Q. Does Mt 5:23-26 only apply to our brethren in our real family and those in our church? Would this mean that it is ok to go to court with other people, especially a dishonest Muslim contractor? I have a dishonest contractor that substituted cheaper material and I have to swallow the tremendous cost of fixing it. Should I take it as a reprimand from God because of my past iniquities? just like God had given Judah into the hands of Babylonians. If it is so, then I should take the reprimand like an obedient child. When people insists to be paid with cash to avoid paying tax, should I avoid hiring them?
A. First let’s examine Mt 5:23-26:
• Therefore if you are presenting your offering at the altar, and there remember that your brother has something against you, leave your offering there before the altar and go; first be reconciled to your brother, and then come and present your offering. Make friends quickly with your opponent at law while you are with him on the way, so that your opponent may not hand you over to the judge, and the judge to the officer, and you be thrown into prison. Truly I say to you, you will not come out of there until you have paid up the last cent.
Notice the following:
• Who: first, it is “brother” in v 23 & 24, also twice in v 22. Then it is expanded to “opponent at law” in v 25 (twice), not just “brother”.
• What: they have “something against you” i.e. you have wronged them. This is different from your case, which is “they have wronged you”.
• How: first be reconciled to your brother. Deal with the grievance first.
• Why: sin that is not dealt with obstructs worship; also its consequences are severe.
Now let’s see whether this applies to you. The dishonest contractor is an “opponent”; whether he is Muslim or any other faith is irrelevant. You have something against him because he substituted cheaper material. A Christian should act honorably in all matters so that others do not have something against you, but you are not at fault here, he is. Should you take him to court? That depends on many factors, not just Mt 5:23-26:
1. Your attitude:
• Rom 12:17-19 Never pay back evil for evil to anyone. Respect what is right in the sight of all men. If possible, so far as it depends on you, be at peace with all men. Never take your own revenge, …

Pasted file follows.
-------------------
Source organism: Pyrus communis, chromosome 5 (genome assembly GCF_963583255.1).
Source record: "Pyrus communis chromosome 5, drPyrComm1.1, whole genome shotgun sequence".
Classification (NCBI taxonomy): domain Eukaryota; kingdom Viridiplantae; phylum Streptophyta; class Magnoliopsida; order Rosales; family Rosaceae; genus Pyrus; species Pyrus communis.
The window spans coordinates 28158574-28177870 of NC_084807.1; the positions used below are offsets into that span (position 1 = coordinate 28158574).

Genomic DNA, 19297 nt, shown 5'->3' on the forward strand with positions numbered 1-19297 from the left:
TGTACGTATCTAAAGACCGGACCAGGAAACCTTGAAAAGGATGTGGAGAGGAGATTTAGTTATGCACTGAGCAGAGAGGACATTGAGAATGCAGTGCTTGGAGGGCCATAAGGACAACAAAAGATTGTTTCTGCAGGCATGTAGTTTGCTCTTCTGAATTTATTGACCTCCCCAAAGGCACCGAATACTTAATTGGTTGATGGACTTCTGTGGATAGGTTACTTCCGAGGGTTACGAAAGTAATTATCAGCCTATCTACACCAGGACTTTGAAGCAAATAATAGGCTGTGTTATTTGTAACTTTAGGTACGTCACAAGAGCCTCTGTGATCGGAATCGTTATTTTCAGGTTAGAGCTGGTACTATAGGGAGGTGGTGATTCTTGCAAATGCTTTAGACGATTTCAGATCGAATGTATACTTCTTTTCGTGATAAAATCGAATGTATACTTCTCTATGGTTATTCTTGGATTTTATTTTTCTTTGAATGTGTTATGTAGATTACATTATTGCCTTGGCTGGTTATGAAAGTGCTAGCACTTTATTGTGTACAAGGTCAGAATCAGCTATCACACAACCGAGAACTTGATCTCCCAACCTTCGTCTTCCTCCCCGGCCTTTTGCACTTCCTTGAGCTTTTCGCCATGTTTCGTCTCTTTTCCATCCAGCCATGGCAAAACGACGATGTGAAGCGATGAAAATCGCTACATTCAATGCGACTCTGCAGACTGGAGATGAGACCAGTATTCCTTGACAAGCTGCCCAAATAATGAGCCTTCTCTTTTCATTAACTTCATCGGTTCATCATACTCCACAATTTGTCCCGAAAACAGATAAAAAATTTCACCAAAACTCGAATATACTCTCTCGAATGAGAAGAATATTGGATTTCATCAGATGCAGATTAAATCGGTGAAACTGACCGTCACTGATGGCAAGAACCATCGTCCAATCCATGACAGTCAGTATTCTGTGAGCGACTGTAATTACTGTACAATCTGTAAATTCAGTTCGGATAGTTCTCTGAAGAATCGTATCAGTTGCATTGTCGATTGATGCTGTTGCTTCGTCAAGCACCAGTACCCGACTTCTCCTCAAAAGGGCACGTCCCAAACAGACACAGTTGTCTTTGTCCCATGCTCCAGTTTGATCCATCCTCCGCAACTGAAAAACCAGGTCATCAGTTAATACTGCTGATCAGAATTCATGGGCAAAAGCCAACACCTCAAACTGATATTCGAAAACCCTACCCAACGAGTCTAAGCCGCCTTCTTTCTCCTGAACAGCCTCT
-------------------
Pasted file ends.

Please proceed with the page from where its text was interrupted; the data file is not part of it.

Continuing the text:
The word “never” appears twice here – never pay back evil for evil, and never take your own revenge. I don’t think you are trying to do that, but only seeking justice. While we aim to be at peace with all men, sometimes it’s not possible. An example would be the widow going to the unrighteous judge in Luke 18:1-8.
2. His attitude:
• Lk 17:3-4 Be on your guard! If your brother sins, rebuke him; and if he repents, forgive him. And if he sins against you seven times a day, and returns to you seven times, saying, ‘I repent,’ forgive him.”
These verses address how to deal with a “brother” who sins. The principle is “if he repents, forgive him”, as forgiveness of sins is conditional upon repentance throughout the Bible. The contractor is not a brother. However, if you rebuke even a brother when he sins, shouldn’t that extend to a dishonest opponent? If he is not brought to justice, wouldn’t he continue to offend, cheat other customers, and more will suffer?
Based on what you described, I would not treat this as a reprimand from God:
• Jer 31:34 They will not teach again, each man his neighbor and each man his brother, saying, ‘Know the LORD,’ for they will all know Me, from the least of them to the greatest of them,” declares the LORD, “for I will forgive their iniquity, and their sin I will remember no more.”
God forgives and “forgets”. It is true that sin always has consequences, and just as a cut would leave behind a scar even after it heals, sin has consequences even when forgiven e.g. David and Bathsheba. However, the chastisement is typically directly related to the sin, as God wants us to learn cause and effect and fits the punishment to the crime. Judah was unrepentant, that’s why God handed them to the Babylonians to teach them to repent.
I would avoid merchants who insists on being paid in cash to avoid paying taxes, as this betrays dishonesty. If he cheats on taxes, he can cheat on labor and materials as well. Sometimes contractors would quote a price including taxes (i.e. give a discount by absorbing the taxes themselves) to compete for the business, but that’s different from intending to evading taxes in the first place.